You just aged yourself when someone says Mark Almond and you thought they said Mark-Almond.

That’s it. Great title, anyway.

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A zillion notes all at once

Just heard Lady by Beck Bogert Appice for the first time in several lifetimes. When I was about fifteen that was my all time favorite song, even more than the live Highway Star or Panic in Detroit or Why Does Love Have To Be So Sad or Rock and Roll Queen or Love or Confusion even. It hasn’t aged as well as some, I guess, a little thin and slightly ridiculous, and the rest of the album was stone weak aside from the killer version of Superstition, but it has the frenzied tempo and zillion notes all at once that I dug as an adolescent awash in testosterone. I guess I get that rush from be bop now. Some people never grow up.

Mitch’s sticks

Watching the end of Jimi Hendrix at Monterey and amid the smoking wreckage Mitch Mitchell rockets his sticks into the stunned stoned freaked and tripping crowd and every time I see it and (and I’ve seen it a hundred times) I think that I would have given anything to have been in that crowd and caught one of those sticks, it would still be my most treasured possession, that stick, even now, that half a century before had rolled across those toms with absolute abandon and bounced with loose wristed splats off the snare and set the cymbals roiling and splashing and crashing with Jimi’s every move and sound and look and thought. Airborne for only a second or two, the sticks disappear into offstage darkness, first the one, then the other and Mitch, laughing, steps out of view. I turn off the TV right then, before the interviews begin and reduce the music to history, and I wonder again about those sticks.

Low Country earworms

How Do You Do by Mouth and MacNeil is earwormage at its worst. It’s always mostly wordless: How do you do/oo oo/oo oo/oo oo/oo uh/oo oo. It goes on like that, till I hear “I’m living for” and it loops again. Try it yourself.

When you find yourself looking up your ear worm on Wikipedia it’s time to do something about it. Mouth and MacNeil were Dutch, it turns out. I have a history with Dutch ear worms. Little Green Bag was actually little greenback but was misunderstood by somebody no doubt stoned. I found that out a few ear worms ago. And Plastic Bertrand was Belgian so maybe I actually have a history of Low Country ear worms. Plastic Bertrand. That worked. Ca Plane Pour Moi moi moi moi moi….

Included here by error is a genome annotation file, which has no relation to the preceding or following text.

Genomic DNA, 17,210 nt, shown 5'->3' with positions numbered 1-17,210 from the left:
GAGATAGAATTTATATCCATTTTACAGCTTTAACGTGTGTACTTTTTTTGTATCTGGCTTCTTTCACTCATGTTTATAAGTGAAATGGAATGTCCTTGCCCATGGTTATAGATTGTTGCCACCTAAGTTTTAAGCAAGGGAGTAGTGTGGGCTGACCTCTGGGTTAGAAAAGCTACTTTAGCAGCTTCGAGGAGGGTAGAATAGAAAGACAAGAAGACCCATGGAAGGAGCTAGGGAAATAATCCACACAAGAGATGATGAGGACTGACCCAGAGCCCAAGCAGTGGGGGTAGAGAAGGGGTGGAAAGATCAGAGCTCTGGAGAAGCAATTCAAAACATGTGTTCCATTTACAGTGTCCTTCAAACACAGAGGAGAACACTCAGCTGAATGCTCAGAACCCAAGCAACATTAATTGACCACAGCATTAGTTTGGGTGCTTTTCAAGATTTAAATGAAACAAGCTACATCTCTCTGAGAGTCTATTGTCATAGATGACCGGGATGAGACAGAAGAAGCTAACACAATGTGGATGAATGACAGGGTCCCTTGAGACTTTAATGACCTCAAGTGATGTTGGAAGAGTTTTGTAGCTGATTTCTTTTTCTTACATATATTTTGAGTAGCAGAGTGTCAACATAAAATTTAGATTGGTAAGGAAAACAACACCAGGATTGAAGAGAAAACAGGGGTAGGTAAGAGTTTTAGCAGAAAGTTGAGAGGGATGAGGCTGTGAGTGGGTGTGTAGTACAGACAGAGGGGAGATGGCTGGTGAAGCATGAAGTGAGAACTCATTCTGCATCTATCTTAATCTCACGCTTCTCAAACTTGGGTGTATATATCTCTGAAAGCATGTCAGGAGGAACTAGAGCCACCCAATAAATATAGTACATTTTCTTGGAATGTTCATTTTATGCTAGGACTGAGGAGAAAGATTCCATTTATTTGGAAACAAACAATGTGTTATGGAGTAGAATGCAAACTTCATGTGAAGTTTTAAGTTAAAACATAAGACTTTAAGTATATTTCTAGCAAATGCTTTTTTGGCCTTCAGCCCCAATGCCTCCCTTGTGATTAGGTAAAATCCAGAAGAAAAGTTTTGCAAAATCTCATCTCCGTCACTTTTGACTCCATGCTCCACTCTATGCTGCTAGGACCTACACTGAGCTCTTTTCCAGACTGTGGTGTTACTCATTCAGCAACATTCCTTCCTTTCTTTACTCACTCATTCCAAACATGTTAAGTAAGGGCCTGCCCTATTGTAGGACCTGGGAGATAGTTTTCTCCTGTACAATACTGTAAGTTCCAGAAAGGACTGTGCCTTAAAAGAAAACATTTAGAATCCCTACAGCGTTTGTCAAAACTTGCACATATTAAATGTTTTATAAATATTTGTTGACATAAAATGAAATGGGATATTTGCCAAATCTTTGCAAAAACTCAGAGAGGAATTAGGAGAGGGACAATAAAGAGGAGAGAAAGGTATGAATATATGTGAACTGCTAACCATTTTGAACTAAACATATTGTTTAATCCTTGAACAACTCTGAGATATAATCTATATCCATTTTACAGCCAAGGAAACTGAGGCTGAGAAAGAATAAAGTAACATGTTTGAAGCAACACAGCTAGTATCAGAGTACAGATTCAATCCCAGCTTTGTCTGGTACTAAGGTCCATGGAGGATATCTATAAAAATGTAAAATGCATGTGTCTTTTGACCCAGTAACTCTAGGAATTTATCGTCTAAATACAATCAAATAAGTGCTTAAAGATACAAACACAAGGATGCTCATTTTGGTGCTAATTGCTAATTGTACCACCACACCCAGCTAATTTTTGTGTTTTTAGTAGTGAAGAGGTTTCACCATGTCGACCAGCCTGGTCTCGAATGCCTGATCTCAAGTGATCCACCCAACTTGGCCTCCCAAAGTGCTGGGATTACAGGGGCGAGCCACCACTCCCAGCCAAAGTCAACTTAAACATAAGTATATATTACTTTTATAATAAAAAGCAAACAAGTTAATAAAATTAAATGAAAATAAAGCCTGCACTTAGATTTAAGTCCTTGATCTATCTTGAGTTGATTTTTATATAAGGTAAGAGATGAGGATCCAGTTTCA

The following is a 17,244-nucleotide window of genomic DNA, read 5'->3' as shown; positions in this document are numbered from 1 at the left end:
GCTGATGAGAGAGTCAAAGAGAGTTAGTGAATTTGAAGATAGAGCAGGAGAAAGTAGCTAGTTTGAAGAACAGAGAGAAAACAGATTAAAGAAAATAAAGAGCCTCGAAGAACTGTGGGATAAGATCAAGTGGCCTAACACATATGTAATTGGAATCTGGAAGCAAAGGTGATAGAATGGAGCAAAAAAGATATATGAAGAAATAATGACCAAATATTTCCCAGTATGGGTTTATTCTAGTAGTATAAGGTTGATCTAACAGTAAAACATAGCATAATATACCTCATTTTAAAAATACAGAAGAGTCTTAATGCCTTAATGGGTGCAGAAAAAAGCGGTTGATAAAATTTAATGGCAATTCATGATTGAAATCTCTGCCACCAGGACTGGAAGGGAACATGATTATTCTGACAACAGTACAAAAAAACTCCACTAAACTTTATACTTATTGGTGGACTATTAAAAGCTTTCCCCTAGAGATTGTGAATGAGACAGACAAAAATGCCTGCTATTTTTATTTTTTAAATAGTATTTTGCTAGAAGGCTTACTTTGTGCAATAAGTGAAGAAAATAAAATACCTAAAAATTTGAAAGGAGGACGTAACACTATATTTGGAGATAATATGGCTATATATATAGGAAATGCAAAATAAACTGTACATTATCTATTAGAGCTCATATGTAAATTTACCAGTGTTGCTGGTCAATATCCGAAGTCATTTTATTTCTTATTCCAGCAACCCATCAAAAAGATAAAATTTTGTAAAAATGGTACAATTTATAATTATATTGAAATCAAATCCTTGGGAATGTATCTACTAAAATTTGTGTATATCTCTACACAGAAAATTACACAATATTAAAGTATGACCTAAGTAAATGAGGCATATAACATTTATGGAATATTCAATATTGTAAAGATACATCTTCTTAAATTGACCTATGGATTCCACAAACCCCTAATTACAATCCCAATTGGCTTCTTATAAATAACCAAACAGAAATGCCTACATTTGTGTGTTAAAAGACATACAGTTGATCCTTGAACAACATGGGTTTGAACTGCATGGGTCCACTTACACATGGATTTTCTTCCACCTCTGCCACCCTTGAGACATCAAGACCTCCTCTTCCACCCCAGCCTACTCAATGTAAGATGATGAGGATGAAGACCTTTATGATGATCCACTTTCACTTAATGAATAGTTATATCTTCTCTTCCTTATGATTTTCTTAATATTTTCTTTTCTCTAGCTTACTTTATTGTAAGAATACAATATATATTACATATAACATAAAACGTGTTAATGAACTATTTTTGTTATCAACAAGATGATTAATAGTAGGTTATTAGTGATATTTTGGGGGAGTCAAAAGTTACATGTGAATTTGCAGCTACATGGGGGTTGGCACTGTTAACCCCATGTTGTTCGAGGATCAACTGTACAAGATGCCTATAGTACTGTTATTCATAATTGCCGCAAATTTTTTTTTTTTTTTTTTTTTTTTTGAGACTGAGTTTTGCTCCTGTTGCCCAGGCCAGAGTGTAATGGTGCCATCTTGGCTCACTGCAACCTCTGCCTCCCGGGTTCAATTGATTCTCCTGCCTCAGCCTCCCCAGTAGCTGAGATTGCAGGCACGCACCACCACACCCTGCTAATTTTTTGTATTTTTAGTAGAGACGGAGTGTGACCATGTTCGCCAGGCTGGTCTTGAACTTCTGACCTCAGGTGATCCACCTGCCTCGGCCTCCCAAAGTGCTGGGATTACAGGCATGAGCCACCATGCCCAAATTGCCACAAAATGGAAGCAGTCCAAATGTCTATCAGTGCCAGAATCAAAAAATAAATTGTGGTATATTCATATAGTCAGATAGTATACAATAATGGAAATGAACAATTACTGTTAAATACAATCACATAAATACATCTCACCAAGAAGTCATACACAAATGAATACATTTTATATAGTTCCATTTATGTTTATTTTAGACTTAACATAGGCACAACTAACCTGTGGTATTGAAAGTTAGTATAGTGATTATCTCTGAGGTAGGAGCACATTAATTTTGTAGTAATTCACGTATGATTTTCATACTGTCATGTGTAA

Deep Purple

I had always figured that by this stage of my life I would know why it’s spelled My Woman From Tokyo but sung Tok-A-yo, with that one hell of a long A phoneme, like a misplaced Canadian. After nearly a half century I just have to ascribe it to mysticism, one of the mysteries, some grokked chakra thing, some stupid with a flare gun, whatever. I hung with Funky Claude once, we talked, I forgot to ask him, he died, and that was that. Some things are perhaps best left unknowable.

Chris Stein

It’s just so cool to see Chris Stein (of the legendary Saccharine Trust and so many other aggregations) getting such a jazz man’s send off on Facebook, people talking about what a great guy he was and such a solid, inspired ensemble player. The grief is there, low and blue, but I think there’s no greater way to pay tribute to a musician who fought so hard against the inevitable than to talk about what a great guy he was and such a good player. He’ll certainly be missed in our crazy underground. He’ll certainly be missed on inspired nights at Cafe NELA. Bassists like him are a rare thing. People probably even rarer. A shame he’s gone but a treasure he was.

Chris Stein at Cafe NELA in another terrific live shot by Deb Frazin.

Put it where you want it

Great. Put It Where You Want it again. It’s been days now. I deliberately left a big stack of LPs of all kinds right in front of the turntable and what do I do? Just drop the tone arm on the record already on there. You try to take it off again after hearing those first descending chords on that way groovy electric piano. Then in comes the way funky guitar picking out the single noted melody at a mellow strut. This has been in my head since it was a hit on an AM station in funky town Anaheim during Richard Nixon’s first term. I lived in funkier town Brea but the station was in Anaheim. KEZY. They spun the tune on the hour for a week or two and it dug itself in so deep in my brain it even survived all the seizures later. And I’m gonna take it off now? I’m reliving my virgin youth. I was so young I didn’t even know the title was a double entendre. Irony is one of the last things to develop in the human brain, you know. At some point maybe 40 thousand years ago metaphors happened and with them the capacity for irony and Homo sapiens became insufferable. No wonder Neanderthals became extinct. Imagine sharing a cave with us, let alone DNA. That’s some brow ridge you got there honey. You could recite Shakespeare from that thing. Forty millennia later I’m thirteen and digging Put It Where You Want It like a clueless Neanderthal, wiggling my little white butt and humming along. The deejay comes on and says something filthy. I can’t tell. This is how civilization began. Cue the Also Sprach Zarathustra. Or maybe just flip the Crusaders album over to the B side. Or D side. Whatever. It’s a double album, and those were confusing times.